Feds adopt new credit card rulesRules will shield consumers from increases in interest rates on existing account balances among other changes.
By: Associated Press,
WASHINGTON — Federal regulators on Thursday adopted sweeping new rules for the credit card industry that will shield consumers from increases in interest rates on existing account balances among other changes.
The rules, which take effect in July 2010, will allow credit card companies to raise interest rates only on new credit cards and future purchases or advances, rather than on current balances.
Amid the economic crisis and rising job losses, consumers — even those with strong credit records — have been defaulting at high levels on their credit cards. Banks already battered by the mortgage and credit crises have been bleeding tens of billions in red ink from the losses.
The rules were approved by the Federal Reserve, the Treasury Department’s Office of Thrift Supervision and the National Credit Union Administration. The changes mark the most sweeping clampdown on the credit card industry in decades and are aimed at protecting consumers from arbitrary hikes in interest rates or inadequate time provided to pay the bills.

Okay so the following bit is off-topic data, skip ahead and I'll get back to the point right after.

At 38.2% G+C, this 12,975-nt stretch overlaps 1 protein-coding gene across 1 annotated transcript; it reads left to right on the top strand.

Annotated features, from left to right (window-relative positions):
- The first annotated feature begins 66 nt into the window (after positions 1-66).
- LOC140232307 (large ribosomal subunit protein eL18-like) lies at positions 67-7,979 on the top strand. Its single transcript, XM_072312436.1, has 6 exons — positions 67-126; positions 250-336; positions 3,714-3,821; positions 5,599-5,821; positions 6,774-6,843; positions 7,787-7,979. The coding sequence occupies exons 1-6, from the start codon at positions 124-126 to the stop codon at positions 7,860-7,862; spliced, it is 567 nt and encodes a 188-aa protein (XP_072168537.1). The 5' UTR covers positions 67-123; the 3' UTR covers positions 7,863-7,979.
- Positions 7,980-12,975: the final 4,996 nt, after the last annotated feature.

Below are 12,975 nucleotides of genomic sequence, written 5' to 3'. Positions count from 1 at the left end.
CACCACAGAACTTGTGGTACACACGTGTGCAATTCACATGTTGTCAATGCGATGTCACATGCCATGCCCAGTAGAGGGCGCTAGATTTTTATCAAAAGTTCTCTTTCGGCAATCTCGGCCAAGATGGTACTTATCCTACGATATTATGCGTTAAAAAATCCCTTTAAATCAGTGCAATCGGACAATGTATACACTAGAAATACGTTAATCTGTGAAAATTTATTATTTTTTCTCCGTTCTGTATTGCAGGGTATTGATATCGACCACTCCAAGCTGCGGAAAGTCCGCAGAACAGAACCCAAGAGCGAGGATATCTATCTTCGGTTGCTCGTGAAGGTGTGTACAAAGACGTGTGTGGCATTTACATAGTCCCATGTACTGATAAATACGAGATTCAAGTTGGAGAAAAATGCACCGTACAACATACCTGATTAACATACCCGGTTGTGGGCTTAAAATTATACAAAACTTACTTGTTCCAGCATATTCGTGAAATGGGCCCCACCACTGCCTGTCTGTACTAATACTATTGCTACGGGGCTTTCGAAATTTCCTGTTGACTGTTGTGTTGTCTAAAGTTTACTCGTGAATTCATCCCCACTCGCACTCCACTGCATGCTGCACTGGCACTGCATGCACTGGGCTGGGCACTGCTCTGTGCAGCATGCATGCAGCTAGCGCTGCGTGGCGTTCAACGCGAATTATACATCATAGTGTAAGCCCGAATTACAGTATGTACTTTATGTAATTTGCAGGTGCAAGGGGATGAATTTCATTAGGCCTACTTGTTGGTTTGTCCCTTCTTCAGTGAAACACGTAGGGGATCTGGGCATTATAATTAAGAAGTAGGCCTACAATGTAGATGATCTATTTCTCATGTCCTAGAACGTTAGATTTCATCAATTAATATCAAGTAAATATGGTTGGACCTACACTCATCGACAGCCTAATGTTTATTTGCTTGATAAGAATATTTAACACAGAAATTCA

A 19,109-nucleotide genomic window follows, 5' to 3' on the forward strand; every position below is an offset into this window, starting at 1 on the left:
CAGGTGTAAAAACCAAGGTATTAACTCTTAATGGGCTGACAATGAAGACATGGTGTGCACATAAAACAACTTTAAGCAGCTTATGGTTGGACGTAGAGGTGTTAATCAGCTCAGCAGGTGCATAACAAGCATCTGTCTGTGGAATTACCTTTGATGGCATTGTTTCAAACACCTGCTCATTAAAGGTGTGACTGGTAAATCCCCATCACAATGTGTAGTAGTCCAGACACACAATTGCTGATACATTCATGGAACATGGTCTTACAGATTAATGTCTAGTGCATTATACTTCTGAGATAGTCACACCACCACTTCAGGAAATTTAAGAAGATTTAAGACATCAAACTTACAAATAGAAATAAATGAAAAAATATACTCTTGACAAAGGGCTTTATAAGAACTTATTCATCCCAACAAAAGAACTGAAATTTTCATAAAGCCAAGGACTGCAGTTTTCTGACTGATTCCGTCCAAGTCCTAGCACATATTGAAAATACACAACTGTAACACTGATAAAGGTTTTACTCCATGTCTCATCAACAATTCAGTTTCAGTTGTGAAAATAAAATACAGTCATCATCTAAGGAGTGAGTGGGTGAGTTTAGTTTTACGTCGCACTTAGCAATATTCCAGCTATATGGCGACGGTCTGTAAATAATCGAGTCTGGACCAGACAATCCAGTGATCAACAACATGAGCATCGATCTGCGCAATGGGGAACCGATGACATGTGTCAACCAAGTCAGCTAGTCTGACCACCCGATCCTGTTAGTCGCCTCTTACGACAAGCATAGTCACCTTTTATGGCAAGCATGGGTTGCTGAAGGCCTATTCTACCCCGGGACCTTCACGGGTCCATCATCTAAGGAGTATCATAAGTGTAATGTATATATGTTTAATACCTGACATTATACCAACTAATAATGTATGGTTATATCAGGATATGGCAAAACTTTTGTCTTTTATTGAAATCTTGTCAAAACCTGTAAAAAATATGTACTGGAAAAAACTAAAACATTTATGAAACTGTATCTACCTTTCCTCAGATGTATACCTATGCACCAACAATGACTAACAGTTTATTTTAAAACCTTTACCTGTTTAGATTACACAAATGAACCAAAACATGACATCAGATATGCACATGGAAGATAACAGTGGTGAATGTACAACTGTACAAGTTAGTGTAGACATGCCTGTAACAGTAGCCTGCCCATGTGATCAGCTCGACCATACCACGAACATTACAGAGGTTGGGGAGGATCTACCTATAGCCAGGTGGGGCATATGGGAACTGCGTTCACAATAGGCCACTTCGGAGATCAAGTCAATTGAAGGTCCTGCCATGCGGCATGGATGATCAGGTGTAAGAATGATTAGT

Most of the rules were first proposed in May and drew more than 65,000 public comments — the highest number ever received by the Fed. They also restrict such lender practices as allocating all payments to balances with lower interest rates when a borrower has balances with different rates.
But the changes also could make it more difficult for millions of people with bad credit to get what is known as a subprime card carrying higher interest rates, some experts say.
In addition, consumers will have to be given 45 days notice before any changes are made to the terms of an account, including slapping on a higher penalty rate for missing payments or paying bills late. Under current rules, companies in most cases give 15 days notice before making certain changes to the terms of an account.
The changes could cost the banking industry more than $10 billion a year in interest payments, according to a study by the law firm Morrison & Foerster.
The new rules prohibit:
-- Placing unfair time constraints on payments. A payment could not be deemed late unless the borrower is given a reasonable period of time, such as 21 days, to pay.
-- Placing too-high fees for exceeding the credit limit solely because of a hold placed on the account.
-- Unfairly computing balances in a computing tactic known as double-cycle billing.
-- Unfairly adding security deposits and fees for issuing credit or making it available.
-- Making deceptive offers of credit.